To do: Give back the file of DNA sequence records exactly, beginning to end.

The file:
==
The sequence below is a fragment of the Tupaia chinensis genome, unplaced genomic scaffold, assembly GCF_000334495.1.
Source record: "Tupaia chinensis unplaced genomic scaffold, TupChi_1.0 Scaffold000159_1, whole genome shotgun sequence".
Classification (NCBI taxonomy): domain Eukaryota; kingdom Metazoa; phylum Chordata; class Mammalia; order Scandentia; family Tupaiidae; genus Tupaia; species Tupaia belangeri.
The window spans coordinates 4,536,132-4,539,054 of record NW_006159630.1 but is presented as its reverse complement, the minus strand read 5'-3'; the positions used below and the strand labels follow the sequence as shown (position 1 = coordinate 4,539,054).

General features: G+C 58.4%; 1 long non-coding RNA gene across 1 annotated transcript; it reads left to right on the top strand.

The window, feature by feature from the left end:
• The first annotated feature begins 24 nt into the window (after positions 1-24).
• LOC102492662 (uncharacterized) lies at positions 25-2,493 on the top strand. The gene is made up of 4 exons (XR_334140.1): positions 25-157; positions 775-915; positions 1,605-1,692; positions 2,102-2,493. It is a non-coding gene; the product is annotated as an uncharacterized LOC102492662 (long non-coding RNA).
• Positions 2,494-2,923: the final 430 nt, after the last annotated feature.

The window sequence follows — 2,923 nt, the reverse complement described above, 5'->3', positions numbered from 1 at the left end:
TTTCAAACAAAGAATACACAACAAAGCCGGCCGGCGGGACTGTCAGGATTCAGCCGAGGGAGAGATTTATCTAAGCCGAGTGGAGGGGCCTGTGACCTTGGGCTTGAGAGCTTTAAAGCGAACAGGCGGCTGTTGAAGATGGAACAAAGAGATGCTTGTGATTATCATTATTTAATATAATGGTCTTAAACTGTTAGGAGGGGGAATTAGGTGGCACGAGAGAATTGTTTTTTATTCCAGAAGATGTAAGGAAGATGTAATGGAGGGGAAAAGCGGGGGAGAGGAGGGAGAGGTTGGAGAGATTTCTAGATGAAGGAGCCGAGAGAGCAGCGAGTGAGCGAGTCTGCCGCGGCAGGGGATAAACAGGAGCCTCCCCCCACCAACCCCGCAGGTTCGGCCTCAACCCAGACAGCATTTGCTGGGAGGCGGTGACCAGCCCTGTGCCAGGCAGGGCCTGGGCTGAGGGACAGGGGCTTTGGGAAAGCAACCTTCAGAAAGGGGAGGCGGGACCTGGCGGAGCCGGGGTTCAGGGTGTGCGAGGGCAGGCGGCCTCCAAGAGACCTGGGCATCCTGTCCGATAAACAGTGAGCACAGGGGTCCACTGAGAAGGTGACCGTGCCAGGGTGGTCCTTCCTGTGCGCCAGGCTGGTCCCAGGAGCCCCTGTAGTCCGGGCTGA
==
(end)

The sequence below is a fragment of the Tupaia chinensis genome, unplaced genomic scaffold, assembly GCF_000334495.1.
Source record: "Tupaia chinensis unplaced genomic scaffold, TupChi_1.0 Scaffold000159_1, whole genome shotgun sequence".
Classification (NCBI taxonomy): domain Eukaryota; kingdom Metazoa; phylum Chordata; class Mammalia; order Scandentia; family Tupaiidae; genus Tupaia; species Tupaia belangeri.
The window spans coordinates 4,536,132-4,539,054 of record NW_006159630.1 but is presented as its reverse complement, the minus strand read 5'-3'; the positions used below and the strand labels follow the sequence as shown (position 1 = coordinate 4,539,054).

General features: G+C 58.4%; 1 long non-coding RNA gene across 1 annotated transcript; it reads left to right on the top strand.

The window, feature by feature from the left end:
• The first annotated feature begins 24 nt into the window (after positions 1-24).
• LOC102492662 (uncharacterized) lies at positions 25-2,493 on the top strand. The gene is made up of 4 exons (XR_334140.1): positions 25-157; positions 775-915; positions 1,605-1,692; positions 2,102-2,493. It is a non-coding gene; the product is annotated as an uncharacterized LOC102492662 (long non-coding RNA).
• Positions 2,494-2,923: the final 430 nt, after the last annotated feature.

The window sequence follows — 2,923 nt, the reverse complement described above, 5'->3', positions numbered from 1 at the left end:
TTTCAAACAAAGAATACACAACAAAGCCGGCCGGCGGGACTGTCAGGATTCAGCCGAGGGAGAGATTTATCTAAGCCGAGTGGAGGGGCCTGTGACCTTGGGCTTGAGAGCTTTAAAGCGAACAGGCGGCTGTTGAAGATGGAACAAAGAGATGCTTGTGATTATCATTATTTAATATAATGGTCTTAAACTGTTAGGAGGGGGAATTAGGTGGCACGAGAGAATTGTTTTTTATTCCAGAAGATGTAAGGAAGATGTAATGGAGGGGAAAAGCGGGGGAGAGGAGGGAGAGGTTGGAGAGATTTCTAGATGAAGGAGCCGAGAGAGCAGCGAGTGAGCGAGTCTGCCGCGGCAGGGGATAAACAGGAGCCTCCCCCCACCAACCCCGCAGGTTCGGCCTCAACCCAGACAGCATTTGCTGGGAGGCGGTGACCAGCCCTGTGCCAGGCAGGGCCTGGGCTGAGGGACAGGGGCTTTGGGAAAGCAACCTTCAGAAAGGGGAGGCGGGACCTGGCGGAGCCGGGGTTCAGGGTGTGCGAGGGCAGGCGGCCTCCAAGAGACCTGGGCATCCTGTCCGATAAACAGTGAGCACAGGGGTCCACTGAGAAGGTGACCGTGCCAGGGTGGTCCTTCCTGTGCGCCAGGCTGGTCCCAGGAGCCCCTGTAGTCCGGGCTGA